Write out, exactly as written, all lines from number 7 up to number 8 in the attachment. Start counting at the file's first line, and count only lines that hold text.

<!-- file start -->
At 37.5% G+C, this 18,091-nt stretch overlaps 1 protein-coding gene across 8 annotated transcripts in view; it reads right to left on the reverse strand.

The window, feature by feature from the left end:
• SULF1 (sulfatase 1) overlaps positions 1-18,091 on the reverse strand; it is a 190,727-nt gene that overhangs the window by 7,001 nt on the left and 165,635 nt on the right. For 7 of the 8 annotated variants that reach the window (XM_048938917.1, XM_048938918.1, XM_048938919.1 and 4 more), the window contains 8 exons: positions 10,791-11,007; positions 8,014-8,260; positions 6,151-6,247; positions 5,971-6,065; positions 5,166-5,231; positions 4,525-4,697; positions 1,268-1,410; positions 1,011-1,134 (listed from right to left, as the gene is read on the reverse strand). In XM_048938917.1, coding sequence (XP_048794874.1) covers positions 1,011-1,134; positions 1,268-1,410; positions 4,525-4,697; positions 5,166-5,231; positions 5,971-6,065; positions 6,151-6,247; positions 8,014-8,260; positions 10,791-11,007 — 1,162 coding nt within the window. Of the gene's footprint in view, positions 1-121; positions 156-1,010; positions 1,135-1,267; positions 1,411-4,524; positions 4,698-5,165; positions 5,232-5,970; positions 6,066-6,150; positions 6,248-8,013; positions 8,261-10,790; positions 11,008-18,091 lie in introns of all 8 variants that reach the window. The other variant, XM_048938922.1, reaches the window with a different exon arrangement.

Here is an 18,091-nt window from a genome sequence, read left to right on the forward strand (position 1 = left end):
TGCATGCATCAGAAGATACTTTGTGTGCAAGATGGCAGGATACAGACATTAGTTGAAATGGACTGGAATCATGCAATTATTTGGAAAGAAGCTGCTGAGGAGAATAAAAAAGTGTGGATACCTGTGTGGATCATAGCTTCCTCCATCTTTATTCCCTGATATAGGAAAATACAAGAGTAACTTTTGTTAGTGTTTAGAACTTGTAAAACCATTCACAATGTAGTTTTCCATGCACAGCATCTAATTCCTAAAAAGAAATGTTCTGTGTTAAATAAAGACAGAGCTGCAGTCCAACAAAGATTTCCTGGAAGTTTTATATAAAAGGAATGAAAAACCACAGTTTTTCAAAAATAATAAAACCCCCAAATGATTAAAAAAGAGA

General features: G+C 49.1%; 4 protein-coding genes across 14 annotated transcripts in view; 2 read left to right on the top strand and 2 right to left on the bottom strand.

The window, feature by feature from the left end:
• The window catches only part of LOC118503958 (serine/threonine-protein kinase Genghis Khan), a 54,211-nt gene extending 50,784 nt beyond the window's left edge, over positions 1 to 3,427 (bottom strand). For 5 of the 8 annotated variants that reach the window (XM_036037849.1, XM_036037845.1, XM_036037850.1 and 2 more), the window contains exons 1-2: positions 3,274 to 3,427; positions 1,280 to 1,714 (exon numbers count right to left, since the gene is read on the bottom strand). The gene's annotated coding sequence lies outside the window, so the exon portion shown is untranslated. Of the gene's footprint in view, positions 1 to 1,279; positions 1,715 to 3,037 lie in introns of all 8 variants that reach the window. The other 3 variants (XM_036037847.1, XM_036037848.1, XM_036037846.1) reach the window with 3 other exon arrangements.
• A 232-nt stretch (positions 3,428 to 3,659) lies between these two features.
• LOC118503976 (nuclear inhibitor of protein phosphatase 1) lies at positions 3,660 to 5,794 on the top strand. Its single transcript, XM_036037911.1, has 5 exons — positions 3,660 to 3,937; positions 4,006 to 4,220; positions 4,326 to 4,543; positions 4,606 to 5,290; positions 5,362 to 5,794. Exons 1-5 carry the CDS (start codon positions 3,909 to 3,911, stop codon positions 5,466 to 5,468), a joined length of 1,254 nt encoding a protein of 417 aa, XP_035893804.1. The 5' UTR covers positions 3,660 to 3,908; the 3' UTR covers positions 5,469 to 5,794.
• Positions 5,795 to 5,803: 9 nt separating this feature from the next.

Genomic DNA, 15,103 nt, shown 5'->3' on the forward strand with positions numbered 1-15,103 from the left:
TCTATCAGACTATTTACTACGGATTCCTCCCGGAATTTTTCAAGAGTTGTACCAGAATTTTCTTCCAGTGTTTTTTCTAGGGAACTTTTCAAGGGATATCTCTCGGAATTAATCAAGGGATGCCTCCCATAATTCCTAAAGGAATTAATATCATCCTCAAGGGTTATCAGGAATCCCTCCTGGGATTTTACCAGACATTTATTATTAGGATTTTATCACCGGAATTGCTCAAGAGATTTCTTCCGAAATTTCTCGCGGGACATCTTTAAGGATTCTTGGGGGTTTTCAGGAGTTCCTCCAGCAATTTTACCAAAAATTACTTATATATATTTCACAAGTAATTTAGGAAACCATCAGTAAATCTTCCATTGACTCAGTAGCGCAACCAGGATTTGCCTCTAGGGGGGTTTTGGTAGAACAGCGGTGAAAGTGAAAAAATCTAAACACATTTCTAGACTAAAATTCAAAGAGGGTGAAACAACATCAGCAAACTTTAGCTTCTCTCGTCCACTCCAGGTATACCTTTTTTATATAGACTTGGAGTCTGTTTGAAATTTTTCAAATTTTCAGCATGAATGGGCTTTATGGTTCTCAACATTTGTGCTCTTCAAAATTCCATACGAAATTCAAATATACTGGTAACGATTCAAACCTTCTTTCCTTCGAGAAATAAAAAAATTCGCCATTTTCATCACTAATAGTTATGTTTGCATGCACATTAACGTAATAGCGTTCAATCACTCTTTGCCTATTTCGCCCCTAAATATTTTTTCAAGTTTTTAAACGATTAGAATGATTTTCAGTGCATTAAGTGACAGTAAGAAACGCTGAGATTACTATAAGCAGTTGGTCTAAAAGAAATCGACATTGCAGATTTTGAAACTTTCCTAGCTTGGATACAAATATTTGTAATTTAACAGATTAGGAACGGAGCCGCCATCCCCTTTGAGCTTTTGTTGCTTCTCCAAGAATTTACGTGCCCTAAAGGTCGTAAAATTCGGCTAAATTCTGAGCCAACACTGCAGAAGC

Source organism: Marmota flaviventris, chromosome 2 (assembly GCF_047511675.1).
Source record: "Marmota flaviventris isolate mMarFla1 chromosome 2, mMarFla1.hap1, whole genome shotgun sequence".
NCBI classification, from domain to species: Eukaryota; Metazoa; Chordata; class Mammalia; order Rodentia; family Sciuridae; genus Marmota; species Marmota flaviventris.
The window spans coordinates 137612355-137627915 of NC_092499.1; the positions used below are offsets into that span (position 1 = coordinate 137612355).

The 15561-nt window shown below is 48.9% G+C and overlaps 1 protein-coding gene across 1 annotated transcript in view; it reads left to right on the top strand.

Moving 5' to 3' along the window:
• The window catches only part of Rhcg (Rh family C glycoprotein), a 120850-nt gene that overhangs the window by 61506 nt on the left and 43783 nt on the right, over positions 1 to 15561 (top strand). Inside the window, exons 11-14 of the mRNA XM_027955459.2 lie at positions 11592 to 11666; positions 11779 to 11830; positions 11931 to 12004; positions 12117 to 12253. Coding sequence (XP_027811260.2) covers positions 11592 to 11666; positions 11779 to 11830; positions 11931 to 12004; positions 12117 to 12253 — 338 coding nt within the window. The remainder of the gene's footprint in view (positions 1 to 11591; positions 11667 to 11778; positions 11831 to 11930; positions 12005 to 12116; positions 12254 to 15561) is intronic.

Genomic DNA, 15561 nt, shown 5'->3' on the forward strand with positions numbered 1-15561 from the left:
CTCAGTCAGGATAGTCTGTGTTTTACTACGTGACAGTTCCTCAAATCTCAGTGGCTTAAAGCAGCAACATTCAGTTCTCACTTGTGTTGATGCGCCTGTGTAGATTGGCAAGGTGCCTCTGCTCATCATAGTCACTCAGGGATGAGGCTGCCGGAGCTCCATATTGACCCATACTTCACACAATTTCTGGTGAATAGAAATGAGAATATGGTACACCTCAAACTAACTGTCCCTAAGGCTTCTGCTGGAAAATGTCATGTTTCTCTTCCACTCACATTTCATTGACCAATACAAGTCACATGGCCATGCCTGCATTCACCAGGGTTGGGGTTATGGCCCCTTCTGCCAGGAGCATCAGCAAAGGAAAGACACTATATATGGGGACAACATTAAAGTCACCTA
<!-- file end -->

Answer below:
The window, feature by feature from the left end:
• The window catches only part of LOC118503958 (serine/threonine-protein kinase Genghis Khan), a 54,211-nt gene extending 50,784 nt beyond the window's left edge, over positions 1 to 3,427 (bottom strand). For 5 of the 8 annotated variants that reach the window (XM_036037849.1, XM_036037845.1, XM_036037850.1 and 2 more), the window contains exons 1-2: positions 3,274 to 3,427; positions 1,280 to 1,714 (exon numbers count right to left, since the gene is read on the bottom strand). The gene's annotated coding sequence lies outside the window, so the exon portion shown is untranslated. Of the gene's footprint in view, positions 1 to 1,279; positions 1,715 to 3,037 lie in introns of all 8 variants that reach the window. The other 3 variants (XM_036037847.1, XM_036037848.1, XM_036037846.1) reach the window with 3 other exon arrangements.